In part 2 of this series, we said that our mission as a church begins with God’s glory. Anything and everything else we do serves that ultimate goal and purpose. God’s glory is displayed in a variety of ways – in nature, in beauty, in wisdom, in truth. But, as we saw in the previous post, the ultimate display of God’s glory is in the person and work of Jesus.
The Person of Jesus
When we talk about Jesus, we must start with the idea that Jesus is fully God. Contrary to what some religious groups would say, Jesus was not simply a good teacher or a miracle worker or a political revolutionary. Jesus was also not a man who became a God. The biblical teaching is that Jesus is none other than the creator God himself in human form (John 1:1, 14). As the early church father St. Augustine summarized it, “God added humanity to his divinity.”
However, equally important to the discussion is the fact that Jesus was fully human. He did not merely appear as a human, but truly came in the flesh (1 John 4:2). As a man, he experienced every hardship, every trial, every temptation, every experience that we do as humans (Hebrews 2:14-18). How can Jesus be both fully God and fully man? That is indeed a mystery, but in that tension we find the full biblical teaching. As one church confession puts it, “two whole, perfect, and distinct natures were inseparably joined together in one person, without conversion, composition, or confusion; which person is very God and very man, yet one Christ, the only mediator between God and man.” (1689 LBC, 8.2)
The Work of Jesus
Knowing who Jesus is, we can then look to what he did. It truly is impossible to summarize the work of Jesus (John 21:25), but we can get an overall view by using five jam-packed words: fulfillment, life, death, resurrection, and ascension.
Throughout the pages of the Old Testament, God made promises to one day send a redeemer to free humanity from their bondage to sin and death. These promises were given to and through the people of Israel, his chosen people whose job it was to share these promises with all the people of the world (Genesis 12:3, Isaiah 56:7). Jesus’ work then begins with bringing to fulfillment every promise that we find in the pages of the Old Testament.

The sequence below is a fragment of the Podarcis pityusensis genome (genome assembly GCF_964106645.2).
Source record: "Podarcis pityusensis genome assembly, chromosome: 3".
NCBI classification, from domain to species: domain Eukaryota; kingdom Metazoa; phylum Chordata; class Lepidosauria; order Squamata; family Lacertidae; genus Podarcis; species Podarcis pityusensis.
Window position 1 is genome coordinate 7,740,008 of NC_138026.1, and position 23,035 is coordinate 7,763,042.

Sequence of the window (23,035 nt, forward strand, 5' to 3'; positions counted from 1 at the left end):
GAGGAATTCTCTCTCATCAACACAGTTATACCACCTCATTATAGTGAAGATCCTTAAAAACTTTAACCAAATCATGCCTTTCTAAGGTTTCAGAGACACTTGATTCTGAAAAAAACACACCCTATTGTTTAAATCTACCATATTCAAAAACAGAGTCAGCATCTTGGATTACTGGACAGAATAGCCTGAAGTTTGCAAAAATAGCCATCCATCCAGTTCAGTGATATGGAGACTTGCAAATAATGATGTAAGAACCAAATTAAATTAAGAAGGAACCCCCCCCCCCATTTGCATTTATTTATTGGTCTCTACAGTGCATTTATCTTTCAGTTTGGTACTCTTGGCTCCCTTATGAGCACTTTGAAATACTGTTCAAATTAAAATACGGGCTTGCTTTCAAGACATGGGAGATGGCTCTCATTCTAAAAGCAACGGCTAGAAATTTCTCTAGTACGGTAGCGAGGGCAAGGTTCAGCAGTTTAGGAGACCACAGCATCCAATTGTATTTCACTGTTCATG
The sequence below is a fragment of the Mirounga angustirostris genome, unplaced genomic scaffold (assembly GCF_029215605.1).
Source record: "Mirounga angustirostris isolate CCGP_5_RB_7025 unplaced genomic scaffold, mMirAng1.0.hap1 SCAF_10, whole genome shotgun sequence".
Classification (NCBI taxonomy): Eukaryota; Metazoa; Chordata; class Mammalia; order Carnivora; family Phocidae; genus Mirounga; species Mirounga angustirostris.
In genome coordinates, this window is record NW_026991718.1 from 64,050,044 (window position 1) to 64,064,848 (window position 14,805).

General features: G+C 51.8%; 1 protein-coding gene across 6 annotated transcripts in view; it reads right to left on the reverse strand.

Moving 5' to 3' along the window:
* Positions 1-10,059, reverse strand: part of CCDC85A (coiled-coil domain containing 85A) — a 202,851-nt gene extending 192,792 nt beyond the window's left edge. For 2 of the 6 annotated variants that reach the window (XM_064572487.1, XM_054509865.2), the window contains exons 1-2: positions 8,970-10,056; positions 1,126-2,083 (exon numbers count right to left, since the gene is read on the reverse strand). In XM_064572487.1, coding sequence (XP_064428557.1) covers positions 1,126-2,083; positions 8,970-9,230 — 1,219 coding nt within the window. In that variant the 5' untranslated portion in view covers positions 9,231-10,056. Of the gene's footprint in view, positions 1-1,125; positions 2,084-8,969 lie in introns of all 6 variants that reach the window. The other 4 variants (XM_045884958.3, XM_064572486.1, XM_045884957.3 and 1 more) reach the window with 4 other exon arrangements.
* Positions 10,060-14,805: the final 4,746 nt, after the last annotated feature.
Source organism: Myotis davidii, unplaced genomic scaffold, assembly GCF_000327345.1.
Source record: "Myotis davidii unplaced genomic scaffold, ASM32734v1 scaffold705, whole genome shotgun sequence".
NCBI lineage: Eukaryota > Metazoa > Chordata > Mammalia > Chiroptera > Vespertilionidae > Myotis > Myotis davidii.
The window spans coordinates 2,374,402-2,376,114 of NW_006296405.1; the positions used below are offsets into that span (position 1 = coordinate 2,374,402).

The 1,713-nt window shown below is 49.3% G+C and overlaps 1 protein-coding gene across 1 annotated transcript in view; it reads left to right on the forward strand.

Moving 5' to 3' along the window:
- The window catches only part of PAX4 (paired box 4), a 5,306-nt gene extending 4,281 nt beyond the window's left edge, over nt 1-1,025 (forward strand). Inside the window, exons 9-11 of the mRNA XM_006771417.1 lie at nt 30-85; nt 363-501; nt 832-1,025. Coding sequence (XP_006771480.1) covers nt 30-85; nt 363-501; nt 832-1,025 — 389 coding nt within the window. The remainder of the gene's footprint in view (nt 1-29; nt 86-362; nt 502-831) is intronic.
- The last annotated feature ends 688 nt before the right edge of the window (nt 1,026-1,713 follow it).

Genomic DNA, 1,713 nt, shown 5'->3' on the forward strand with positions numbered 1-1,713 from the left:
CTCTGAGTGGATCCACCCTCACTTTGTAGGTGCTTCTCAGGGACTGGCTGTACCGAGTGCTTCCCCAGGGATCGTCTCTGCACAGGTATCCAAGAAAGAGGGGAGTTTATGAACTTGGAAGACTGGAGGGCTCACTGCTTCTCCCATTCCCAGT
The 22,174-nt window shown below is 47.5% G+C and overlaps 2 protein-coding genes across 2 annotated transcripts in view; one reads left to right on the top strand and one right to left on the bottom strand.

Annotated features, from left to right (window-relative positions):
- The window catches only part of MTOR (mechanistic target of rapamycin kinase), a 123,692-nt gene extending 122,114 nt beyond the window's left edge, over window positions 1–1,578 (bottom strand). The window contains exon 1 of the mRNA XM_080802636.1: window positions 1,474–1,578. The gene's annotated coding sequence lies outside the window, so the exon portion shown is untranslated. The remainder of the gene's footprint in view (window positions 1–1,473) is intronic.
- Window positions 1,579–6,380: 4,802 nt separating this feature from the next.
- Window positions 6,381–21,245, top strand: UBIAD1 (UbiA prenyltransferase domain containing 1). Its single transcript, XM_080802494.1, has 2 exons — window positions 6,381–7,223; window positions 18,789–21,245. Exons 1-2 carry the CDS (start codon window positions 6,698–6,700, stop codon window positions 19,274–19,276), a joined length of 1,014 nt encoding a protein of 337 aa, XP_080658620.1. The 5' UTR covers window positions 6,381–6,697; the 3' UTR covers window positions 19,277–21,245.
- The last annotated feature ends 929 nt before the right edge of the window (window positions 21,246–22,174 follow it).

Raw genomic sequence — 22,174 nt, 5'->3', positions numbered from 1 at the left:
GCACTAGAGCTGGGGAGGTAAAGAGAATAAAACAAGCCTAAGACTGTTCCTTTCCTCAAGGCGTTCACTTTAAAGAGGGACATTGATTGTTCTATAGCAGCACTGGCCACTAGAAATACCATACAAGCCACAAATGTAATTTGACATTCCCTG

Because of our fallenness, every human being is sinful (Romans 3:23). Thus, there is no human being who has – on their own – been perfectly pleasing to God. However, the bible teaches that Jesus lived a perfect life (John 8:46, 1 Peter 1:19), the life that none of us have ever lived! It’s because of this perfect life that Jesus was able to be a perfect sacrifice for our sins.
The cross is the central feature of the Christian faith (1 Corinthians 1:23-24). On the cross, Jesus died a death that each of us deserved because of our sinfulness. On the cross, Jesus acted as a propitiation – one who absorbs God’s wrath for us (Romans 3:25). On the cross, Jesus atoned for our sins and paid a debt that we could never pay (Mark 10:45). His work on the cross is at the heart of what Jesus came to do.
The story does not end with Jesus’ death, however. The earth-shattering, history-altering, altogether shocking truth is that on the third day after his death, Jesus rose from the dead! In doing so, Jesus proved that every claim he made was true. The resurrection is also a guarantee that all who trust in Jesus will also one day rise to eternal life (1 Corinthians 15:20), a life that is free from suffering, sin, and death. It is not an overstatement to say that the resurrection is the lynchpin on which the whole Christian faith rests (1 Corinthians 15:14).
After his resurrection, Jesus ascended into heaven where he sits at the Father’s right hand and exercises his rule over the whole earth. It is from this position that Jesus continues to build and grow his church (Matthew 16:18). To this day, the work of Jesus continues in his intercession for those who believe in him (Hebrews 7:25). This is very good news, because it means that we are not saved by our good works but by the advocacy of Jesus himself. And one day, Jesus will return to earth to bring the fullness of his kingdom with him.
So how do we go about the work of proclaiming Jesus? The first thing is to recognize is that the job of talking about Jesus does not belong to an elite few but it is the job of all of those who belong to Jesus. To be sure, the elders of the church have a particular responsibility to teach from the bible about Jesus. And of course there will be some who have a particular gift of evangelism, people who always find themselves talking about Jesus. But none of us are exempt from sharing Jesus with any and all who would hear.
Second, it is important to remember that we proclaim Jesus through both our words and our deeds. Far too often, the ministry of “speaking” and the ministry of “doing” get separated from one another, resulting in an imbalanced ministry of proclaiming Jesus. The gospel is “news,” and news must be shared, spoken about, shouted from the rooftops! But the bible also teaches that people will know that we are Christians by our actions, by our love, and by the fruit that grows in our lives. We all have a part to play in proclaiming Jesus in word and deed.